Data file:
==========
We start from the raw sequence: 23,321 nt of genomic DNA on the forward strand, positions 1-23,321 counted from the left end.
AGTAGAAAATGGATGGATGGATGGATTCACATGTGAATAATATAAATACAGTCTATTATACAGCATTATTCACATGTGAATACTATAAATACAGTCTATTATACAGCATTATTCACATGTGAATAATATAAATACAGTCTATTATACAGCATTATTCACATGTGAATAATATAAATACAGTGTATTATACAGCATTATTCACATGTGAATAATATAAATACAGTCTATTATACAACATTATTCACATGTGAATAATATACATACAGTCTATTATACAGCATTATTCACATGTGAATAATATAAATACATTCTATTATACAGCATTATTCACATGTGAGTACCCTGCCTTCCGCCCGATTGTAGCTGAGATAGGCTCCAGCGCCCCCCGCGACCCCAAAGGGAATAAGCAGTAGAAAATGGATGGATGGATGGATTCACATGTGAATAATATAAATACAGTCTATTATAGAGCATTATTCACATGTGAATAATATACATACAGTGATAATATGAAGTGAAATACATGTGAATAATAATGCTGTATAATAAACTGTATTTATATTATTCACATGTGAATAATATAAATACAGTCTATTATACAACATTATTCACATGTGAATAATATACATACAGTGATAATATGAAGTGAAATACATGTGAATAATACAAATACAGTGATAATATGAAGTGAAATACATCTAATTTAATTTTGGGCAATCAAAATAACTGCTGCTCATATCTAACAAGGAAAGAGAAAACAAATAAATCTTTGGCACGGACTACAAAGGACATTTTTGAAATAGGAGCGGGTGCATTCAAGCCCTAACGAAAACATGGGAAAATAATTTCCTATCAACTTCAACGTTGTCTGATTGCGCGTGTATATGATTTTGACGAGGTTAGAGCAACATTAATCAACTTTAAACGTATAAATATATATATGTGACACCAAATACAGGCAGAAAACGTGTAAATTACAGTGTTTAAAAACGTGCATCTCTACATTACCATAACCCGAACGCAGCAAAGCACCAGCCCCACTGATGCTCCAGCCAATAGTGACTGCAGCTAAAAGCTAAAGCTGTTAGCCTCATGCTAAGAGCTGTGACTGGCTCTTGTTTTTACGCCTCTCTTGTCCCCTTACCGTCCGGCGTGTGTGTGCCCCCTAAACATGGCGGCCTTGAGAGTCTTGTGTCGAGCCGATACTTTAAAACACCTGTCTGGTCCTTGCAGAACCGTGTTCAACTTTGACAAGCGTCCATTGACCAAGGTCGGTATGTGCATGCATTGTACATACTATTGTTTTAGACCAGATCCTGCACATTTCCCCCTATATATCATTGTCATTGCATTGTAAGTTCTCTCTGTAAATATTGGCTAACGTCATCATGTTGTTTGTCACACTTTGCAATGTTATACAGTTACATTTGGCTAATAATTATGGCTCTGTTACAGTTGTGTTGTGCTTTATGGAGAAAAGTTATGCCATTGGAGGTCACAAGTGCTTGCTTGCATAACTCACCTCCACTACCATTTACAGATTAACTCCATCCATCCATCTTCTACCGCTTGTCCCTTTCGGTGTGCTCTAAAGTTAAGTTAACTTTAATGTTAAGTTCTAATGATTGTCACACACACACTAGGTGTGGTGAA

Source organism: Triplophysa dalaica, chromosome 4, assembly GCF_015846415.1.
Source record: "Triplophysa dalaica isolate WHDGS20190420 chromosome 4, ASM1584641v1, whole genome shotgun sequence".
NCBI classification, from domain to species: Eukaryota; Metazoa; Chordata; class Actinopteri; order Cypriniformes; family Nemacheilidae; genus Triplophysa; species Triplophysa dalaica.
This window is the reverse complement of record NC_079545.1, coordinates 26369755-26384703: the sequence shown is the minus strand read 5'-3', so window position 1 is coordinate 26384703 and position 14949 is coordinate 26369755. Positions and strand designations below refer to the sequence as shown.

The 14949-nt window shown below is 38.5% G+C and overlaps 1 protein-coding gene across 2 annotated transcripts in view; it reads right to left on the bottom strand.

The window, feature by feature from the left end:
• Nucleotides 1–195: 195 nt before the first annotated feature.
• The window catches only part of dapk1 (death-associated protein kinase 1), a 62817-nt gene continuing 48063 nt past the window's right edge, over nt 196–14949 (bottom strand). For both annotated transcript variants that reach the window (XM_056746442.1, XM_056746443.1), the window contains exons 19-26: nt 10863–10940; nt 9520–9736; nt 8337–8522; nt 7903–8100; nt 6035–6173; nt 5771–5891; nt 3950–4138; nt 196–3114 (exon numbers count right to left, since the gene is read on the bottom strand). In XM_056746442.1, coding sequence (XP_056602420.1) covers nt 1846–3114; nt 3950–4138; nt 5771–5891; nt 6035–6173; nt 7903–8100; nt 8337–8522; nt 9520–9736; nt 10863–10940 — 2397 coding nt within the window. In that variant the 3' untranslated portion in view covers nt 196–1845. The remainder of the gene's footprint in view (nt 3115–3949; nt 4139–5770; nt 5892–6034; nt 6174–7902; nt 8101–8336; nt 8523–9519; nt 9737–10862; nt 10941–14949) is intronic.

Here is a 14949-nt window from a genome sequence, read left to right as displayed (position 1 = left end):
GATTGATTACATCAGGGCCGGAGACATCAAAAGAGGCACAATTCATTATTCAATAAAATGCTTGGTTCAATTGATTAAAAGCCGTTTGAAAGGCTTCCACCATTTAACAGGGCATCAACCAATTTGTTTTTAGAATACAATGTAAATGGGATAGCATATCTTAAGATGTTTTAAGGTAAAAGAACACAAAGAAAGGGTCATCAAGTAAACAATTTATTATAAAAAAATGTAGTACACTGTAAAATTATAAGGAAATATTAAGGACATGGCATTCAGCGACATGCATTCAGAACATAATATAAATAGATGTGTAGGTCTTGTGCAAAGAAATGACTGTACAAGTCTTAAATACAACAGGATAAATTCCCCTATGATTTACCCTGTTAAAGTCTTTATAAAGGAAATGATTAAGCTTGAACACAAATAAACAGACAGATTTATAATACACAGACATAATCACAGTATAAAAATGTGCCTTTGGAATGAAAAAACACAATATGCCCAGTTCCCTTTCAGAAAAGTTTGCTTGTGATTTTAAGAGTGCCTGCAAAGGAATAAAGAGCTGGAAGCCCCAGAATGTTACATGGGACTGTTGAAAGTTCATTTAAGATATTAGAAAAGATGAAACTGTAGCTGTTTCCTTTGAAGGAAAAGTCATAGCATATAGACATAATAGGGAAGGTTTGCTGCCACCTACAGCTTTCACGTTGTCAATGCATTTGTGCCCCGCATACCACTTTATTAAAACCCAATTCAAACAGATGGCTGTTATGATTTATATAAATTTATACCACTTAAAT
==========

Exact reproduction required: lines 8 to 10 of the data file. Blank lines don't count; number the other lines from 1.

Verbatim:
The window, feature by feature from the left end:
• Nucleotides 1–195: 195 nt before the first annotated feature.
• The window catches only part of dapk1 (death-associated protein kinase 1), a 62817-nt gene continuing 48063 nt past the window's right edge, over nt 196–14949 (bottom strand). For both annotated transcript variants that reach the window (XM_056746442.1, XM_056746443.1), the window contains exons 19-26: nt 10863–10940; nt 9520–9736; nt 8337–8522; nt 7903–8100; nt 6035–6173; nt 5771–5891; nt 3950–4138; nt 196–3114 (exon numbers count right to left, since the gene is read on the bottom strand). In XM_056746442.1, coding sequence (XP_056602420.1) covers nt 1846–3114; nt 3950–4138; nt 5771–5891; nt 6035–6173; nt 7903–8100; nt 8337–8522; nt 9520–9736; nt 10863–10940 — 2397 coding nt within the window. In that variant the 3' untranslated portion in view covers nt 196–1845. The remainder of the gene's footprint in view (nt 3115–3949; nt 4139–5770; nt 5892–6034; nt 6174–7902; nt 8101–8336; nt 8523–9519; nt 9737–10862; nt 10941–14949) is intronic.